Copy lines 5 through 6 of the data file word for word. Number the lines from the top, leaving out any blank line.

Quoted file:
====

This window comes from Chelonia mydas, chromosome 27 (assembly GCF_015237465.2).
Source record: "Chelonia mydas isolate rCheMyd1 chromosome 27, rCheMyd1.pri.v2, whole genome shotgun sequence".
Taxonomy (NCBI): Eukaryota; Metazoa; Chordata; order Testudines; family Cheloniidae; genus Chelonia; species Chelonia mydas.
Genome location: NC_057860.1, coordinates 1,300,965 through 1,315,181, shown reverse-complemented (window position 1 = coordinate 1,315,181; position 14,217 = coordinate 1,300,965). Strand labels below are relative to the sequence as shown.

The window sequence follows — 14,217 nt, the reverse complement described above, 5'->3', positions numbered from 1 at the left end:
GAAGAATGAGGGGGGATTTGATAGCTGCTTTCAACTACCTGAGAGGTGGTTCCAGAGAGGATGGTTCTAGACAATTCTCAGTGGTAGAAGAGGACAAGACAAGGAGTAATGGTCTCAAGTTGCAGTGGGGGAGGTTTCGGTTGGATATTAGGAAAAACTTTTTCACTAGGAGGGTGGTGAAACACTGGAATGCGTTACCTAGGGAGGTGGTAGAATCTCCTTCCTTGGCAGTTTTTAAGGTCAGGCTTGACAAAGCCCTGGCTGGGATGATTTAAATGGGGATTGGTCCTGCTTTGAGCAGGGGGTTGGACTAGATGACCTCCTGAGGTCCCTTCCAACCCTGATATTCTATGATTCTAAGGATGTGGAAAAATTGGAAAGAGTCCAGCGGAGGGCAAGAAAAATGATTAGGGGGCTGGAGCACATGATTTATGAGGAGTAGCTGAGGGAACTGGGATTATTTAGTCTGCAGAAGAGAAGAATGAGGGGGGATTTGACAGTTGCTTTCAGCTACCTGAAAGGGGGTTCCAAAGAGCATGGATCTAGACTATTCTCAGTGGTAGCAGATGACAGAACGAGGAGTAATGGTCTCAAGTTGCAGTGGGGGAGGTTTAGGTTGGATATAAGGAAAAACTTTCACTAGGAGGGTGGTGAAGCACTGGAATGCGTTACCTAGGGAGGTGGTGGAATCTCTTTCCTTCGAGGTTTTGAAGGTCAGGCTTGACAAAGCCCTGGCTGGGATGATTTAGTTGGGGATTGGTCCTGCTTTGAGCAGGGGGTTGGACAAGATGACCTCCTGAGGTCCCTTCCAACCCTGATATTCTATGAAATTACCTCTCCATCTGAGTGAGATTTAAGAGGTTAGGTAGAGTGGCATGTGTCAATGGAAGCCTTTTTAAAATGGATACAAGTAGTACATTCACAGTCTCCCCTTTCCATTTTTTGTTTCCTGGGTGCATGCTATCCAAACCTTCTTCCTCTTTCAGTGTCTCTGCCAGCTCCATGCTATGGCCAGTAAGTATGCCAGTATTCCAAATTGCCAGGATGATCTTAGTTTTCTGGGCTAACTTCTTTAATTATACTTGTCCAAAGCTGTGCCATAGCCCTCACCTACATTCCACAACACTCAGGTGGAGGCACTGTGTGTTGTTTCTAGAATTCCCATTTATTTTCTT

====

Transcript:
The window sequence follows — 14,217 nt, the reverse complement described above, 5'->3', positions numbered from 1 at the left end:
GAAGAATGAGGGGGGATTTGATAGCTGCTTTCAACTACCTGAGAGGTGGTTCCAGAGAGGATGGTTCTAGACAATTCTCAGTGGTAGAAGAGGACAAGACAAGGAGTAATGGTCTCAAGTTGCAGTGGGGGAGGTTTCGGTTGGATATTAGGAAAAACTTTTTCACTAGGAGGGTGGTGAAACACTGGAATGCGTTACCTAGGGAGGTGGTAGAATCTCCTTCCTTGGCAGTTTTTAAGGTCAGGCTTGACAAAGCCCTGGCTGGGATGATTTAAATGGGGATTGGTCCTGCTTTGAGCAGGGGGTTGGACTAGATGACCTCCTGAGGTCCCTTCCAACCCTGATATTCTATGATTCTAAGGATGTGGAAAAATTGGAAAGAGTCCAGCGGAGGGCAAGAAAAATGATTAGGGGGCTGGAGCACATGATTTATGAGGAGTAGCTGAGGGAACTGGGATTATTTAGTCTGCAGAAGAGAAGAATGAGGGGGGATTTGACAGTTGCTTTCAGCTACCTGAAAGGGGGTTCCAAAGAGCATGGATCTAGACTATTCTCAGTGGTAGCAGATGACAGAACGAGGAGTAATGGTCTCAAGTTGCAGTGGGGGAGGTTTAGGTTGGATATAAGGAAAAACTTTCACTAGGAGGGTGGTGAAGCACTGGAATGCGTTACCTAGGGAGGTGGTGGAATCTCTTTCCTTCGAGGTTTTGAAGGTCAGGCTTGACAAAGCCCTGGCTGGGATGATTTAGTTGGGGATTGGTCCTGCTTTGAGCAGGGGGTTGGACAAGATGACCTCCTGAGGTCCCTTCCAACCCTGATATTCTATGAAATTACCTCTCCATCTGAGTGAGATTTAAGAGGTTAGGTAGAGTGGCATGTGTCAATGGAAGCCTTTTTAAAATGGATACAAGTAGTACATTCACAGTCTCCCCTTTCCATTTTTTGTTTCCTGGGTGCATGCTATCCAAACCTTCTTCCTCTTTCAGTGTCTCTGCCAGCTCCATGCTATGGCCAGTAAGTATGCCAGTATTCCAAATTGCCAGGATGATCTTAGTTTTCTGGGCTAACTTCTTTAATTATACTTGTCCAAAGCTGTGCCATAGCCCTCACCTACATTCCACAACACTCAGGTGGAGGCACTGTGTGTTGTTTCTAGAATTCCCATTTATTTTCTT